Speaking for Ourselves

Editorial: Migrants are humans too

Editorial: Migrants are humans too


 Migrant Voice - Editorial: Migrants are humans too

The situation at the Greece-Turkey border is the result of a shameful unwillingness to see migrants as human beings, to acknowledge their right to agency over their own lives, and to contemplate anything beyond short-term, sticking plaster approaches to the movement of human beings.

Many of the migrants gathered at the border have been used as pawns in a geopolitical game for years and are now once again being manipulated for political gains. While several EU countries have done good work resettling refugees in the last few years, we have seen a shameful lack of action more recently. In complete disregard of international law, Greece has now suspended the right to seek asylum, a despicable move that has been met shamefully with near silence by the EU.

We are calling for three things: all countries must immediately stop using migrants as pawns in their political games; Greece must immediately reinstate the right to seek asylum; and the EU must work towards a new bloc-wide resettlement scheme, one designed and implemented in dialogue with migrants and refugees themselves.

Those at the border with Greece don’t want the earth – in this BBC story, the migrants quoted talk about the need for an indoor toilet, a house, a safe future for their children. We all want these things and would resist or set out to seek them elsewhere if they were denied to us. Solving this crisis must begin with acknowledging that these are human beings who will move to seek safety and a better future for their children if they have to. After all, it could be any one of us.

Instead, what we’re seeing is the constant dehumanisation of these people, by politicians and the media. The word “people” is rarely used – instead they are rendered an abstract problem through words like “burden” and “pressure”, or an invasive threat through the description of Greece as Europe’s “shield”. Even discussions within the migration sector of the need to “decongest” the Greek islands risk disguising the individual humanity of the people living there with a dehumanising word that has connotations of sickness.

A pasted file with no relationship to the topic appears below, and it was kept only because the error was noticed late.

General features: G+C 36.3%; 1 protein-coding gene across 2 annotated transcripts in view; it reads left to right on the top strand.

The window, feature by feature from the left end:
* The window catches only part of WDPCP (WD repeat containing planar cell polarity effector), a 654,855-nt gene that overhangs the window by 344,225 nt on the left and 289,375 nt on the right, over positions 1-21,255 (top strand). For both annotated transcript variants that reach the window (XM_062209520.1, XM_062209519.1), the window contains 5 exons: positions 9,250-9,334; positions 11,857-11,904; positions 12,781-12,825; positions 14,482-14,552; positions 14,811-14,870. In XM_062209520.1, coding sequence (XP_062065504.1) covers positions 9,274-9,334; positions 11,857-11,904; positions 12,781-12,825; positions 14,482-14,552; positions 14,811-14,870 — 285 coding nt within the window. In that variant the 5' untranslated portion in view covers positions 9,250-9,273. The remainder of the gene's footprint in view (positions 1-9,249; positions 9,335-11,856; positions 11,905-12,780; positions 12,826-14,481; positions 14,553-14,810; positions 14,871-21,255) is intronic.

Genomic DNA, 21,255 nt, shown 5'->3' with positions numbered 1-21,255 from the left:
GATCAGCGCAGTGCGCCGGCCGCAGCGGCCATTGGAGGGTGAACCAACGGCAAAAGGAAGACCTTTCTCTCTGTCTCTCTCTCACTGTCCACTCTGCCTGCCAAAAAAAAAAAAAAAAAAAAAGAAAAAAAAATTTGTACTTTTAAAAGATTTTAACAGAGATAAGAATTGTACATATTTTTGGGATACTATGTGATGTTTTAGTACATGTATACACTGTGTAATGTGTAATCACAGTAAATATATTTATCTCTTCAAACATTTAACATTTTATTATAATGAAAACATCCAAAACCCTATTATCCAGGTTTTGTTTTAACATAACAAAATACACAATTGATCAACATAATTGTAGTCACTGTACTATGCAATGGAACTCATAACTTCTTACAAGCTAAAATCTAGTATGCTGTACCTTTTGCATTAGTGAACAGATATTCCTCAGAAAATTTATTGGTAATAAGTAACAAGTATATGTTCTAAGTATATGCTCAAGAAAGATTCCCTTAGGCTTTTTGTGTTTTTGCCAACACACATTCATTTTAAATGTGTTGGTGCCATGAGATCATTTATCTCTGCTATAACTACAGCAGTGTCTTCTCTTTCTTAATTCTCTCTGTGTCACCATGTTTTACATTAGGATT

Descriptions of those at the border as “violent mobs” further strips these people of their humanity, as does the description of events there as “clashes”. This is not a meeting of equals – it’s a David and Goliath situation. While Greece has border guards, helicopters, thermal-vision vehicles, water cannon and tear gas, the people on the other side of the fence are unarmed, ordinary human beings in a desperate situation.

These people are being presented as a threat to Europe, to our way of life. But the only threat to that is currently from within: from commissioners and presidents and prime ministers who refuse to seek real solutions to this humanitarian crisis or to criticise border guards who fire rubber bullets at asylum seekers.

But perhaps this is understandable. The migrants at the border – and those living in squalor in the island camps – have been reduced in so many minds to an abstract threat, a burden to be borne, a problem to be managed. They are no longer human beings, making it easy to deny them basic human rights, to deny them agency over their own lives.

We are not calling for pity, or even for outrage. What we are calling for are rhetoric and policies that acknowledge these people – and all those who choose to move away from horror towards safety, from hopelessness towards hope – as human beings. Surely that’s not too much to ask.


TOP IMAGE: Screenshot from BBC video in this article

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